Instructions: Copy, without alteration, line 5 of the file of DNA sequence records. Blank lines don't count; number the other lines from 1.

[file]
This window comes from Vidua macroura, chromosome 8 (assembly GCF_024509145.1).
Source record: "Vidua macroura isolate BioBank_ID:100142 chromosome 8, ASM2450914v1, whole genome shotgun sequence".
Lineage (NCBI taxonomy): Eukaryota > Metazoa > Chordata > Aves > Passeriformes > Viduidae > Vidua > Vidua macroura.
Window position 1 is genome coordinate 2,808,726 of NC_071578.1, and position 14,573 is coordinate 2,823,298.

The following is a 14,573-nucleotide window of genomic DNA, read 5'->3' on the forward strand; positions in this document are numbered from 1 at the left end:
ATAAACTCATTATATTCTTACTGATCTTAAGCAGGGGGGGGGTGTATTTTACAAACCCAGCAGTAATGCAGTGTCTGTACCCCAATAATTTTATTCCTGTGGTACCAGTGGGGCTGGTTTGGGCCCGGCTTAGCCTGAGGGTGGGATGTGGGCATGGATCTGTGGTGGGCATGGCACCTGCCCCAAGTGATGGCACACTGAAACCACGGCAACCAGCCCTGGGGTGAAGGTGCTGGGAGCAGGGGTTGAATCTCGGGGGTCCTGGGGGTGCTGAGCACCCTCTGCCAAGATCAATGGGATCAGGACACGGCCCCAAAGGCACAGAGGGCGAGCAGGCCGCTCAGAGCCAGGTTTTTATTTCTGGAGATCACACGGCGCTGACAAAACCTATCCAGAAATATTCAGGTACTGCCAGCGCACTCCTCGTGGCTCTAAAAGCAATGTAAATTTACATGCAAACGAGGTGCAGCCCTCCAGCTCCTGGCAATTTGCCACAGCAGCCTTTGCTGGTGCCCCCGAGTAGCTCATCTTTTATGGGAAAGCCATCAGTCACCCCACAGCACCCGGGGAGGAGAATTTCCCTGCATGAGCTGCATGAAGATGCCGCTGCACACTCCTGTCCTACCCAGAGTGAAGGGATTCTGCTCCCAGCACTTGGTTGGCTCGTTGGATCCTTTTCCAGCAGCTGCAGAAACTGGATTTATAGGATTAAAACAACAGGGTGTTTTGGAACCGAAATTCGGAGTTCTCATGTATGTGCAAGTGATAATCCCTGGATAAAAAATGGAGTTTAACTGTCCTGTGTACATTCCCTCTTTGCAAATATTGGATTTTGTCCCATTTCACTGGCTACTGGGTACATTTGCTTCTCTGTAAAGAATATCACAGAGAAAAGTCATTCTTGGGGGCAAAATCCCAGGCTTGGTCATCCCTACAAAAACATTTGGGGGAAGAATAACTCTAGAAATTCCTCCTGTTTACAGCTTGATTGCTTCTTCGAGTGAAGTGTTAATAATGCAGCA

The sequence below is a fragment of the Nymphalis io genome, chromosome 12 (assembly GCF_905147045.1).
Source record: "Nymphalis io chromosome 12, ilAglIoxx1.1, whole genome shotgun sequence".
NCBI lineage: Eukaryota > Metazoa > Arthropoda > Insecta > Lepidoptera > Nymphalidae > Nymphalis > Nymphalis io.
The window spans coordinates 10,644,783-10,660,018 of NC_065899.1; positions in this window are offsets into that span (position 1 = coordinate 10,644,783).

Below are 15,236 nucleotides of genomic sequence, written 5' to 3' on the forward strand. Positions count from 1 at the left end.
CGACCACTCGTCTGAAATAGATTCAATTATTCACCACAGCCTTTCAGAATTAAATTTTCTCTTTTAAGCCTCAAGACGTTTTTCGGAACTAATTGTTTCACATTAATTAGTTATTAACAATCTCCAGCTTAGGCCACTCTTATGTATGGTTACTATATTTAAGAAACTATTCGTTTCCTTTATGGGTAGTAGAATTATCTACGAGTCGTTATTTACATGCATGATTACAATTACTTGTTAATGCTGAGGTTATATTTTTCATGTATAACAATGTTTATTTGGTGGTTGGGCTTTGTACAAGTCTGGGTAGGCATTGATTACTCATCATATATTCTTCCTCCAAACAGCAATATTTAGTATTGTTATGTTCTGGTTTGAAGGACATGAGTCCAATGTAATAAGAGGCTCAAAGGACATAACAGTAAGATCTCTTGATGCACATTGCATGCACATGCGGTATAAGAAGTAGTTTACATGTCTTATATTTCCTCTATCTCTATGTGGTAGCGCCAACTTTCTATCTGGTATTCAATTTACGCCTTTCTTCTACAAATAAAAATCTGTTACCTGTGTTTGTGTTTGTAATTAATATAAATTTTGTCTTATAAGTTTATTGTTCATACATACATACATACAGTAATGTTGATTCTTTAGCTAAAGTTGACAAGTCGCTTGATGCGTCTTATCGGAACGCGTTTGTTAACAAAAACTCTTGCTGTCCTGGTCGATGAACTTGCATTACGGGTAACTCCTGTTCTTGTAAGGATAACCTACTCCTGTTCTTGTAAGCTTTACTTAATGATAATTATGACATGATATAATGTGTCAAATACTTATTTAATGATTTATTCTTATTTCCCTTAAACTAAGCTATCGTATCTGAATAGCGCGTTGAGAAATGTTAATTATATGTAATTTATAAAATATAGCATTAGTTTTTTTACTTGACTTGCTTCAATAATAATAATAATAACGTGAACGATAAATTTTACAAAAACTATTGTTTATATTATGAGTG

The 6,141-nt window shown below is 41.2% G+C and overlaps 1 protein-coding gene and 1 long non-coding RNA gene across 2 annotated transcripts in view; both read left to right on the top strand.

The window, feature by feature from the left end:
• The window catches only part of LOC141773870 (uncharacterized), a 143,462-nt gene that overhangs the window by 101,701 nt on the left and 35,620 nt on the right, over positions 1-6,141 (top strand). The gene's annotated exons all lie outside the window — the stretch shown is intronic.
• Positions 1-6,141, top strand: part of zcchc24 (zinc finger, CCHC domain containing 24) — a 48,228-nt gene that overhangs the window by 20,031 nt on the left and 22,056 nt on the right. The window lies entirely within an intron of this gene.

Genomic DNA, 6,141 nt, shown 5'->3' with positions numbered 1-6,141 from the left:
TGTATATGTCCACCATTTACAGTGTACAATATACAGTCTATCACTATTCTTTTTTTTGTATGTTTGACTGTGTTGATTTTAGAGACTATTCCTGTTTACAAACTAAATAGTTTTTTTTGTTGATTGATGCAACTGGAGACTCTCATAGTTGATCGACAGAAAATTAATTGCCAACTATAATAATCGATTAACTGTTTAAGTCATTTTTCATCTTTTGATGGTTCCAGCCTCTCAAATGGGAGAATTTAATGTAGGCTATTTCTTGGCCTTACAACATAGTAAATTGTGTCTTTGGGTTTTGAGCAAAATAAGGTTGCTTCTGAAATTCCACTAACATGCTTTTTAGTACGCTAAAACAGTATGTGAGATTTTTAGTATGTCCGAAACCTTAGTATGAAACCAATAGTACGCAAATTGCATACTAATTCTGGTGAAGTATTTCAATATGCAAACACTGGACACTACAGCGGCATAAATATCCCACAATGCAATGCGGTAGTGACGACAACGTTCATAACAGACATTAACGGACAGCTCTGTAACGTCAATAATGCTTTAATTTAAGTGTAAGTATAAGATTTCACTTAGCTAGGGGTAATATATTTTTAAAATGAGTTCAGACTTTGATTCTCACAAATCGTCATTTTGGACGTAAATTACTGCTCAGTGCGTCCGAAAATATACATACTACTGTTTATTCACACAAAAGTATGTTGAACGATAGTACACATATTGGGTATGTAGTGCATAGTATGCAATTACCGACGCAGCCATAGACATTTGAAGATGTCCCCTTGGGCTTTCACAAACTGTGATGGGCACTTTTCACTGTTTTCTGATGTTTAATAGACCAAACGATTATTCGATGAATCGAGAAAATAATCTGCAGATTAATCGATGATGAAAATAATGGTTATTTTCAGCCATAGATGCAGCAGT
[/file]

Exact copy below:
The following is a 14,573-nucleotide window of genomic DNA, read 5'->3' on the forward strand; positions in this document are numbered from 1 at the left end: